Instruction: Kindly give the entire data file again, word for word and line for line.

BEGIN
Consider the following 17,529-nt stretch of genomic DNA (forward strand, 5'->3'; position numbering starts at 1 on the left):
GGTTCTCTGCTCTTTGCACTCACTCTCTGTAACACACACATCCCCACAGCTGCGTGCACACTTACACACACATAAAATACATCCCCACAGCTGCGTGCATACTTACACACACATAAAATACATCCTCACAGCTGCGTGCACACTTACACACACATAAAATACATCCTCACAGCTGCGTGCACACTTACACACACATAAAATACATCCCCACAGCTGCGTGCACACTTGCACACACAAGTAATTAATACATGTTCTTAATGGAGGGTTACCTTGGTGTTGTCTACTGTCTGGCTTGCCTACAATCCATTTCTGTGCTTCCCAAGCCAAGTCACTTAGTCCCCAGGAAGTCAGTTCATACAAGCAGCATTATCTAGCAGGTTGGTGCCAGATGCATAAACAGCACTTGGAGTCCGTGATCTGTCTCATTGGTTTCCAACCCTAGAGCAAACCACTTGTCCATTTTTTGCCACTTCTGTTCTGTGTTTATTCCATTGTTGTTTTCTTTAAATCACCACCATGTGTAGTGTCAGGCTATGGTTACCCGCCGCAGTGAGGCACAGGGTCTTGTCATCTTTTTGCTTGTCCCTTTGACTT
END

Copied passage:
Consider the following 17,529-nt stretch of genomic DNA (forward strand, 5'->3'; position numbering starts at 1 on the left):
GGTTCTCTGCTCTTTGCACTCACTCTCTGTAACACACACATCCCCACAGCTGCGTGCACACTTACACACACATAAAATACATCCCCACAGCTGCGTGCATACTTACACACACATAAAATACATCCTCACAGCTGCGTGCACACTTACACACACATAAAATACATCCTCACAGCTGCGTGCACACTTACACACACATAAAATACATCCCCACAGCTGCGTGCACACTTGCACACACAAGTAATTAATACATGTTCTTAATGGAGGGTTACCTTGGTGTTGTCTACTGTCTGGCTTGCCTACAATCCATTTCTGTGCTTCCCAAGCCAAGTCACTTAGTCCCCAGGAAGTCAGTTCATACAAGCAGCATTATCTAGCAGGTTGGTGCCAGATGCATAAACAGCACTTGGAGTCCGTGATCTGTCTCATTGGTTTCCAACCCTAGAGCAAACCACTTGTCCATTTTTTGCCACTTCTGTTCTGTGTTTATTCCATTGTTGTTTTCTTTAAATCACCACCATGTGTAGTGTCAGGCTATGGTTACCCGCCGCAGTGAGGCACAGGGTCTTGTCATCTTTTTGCTTGTCCCTTTGACTT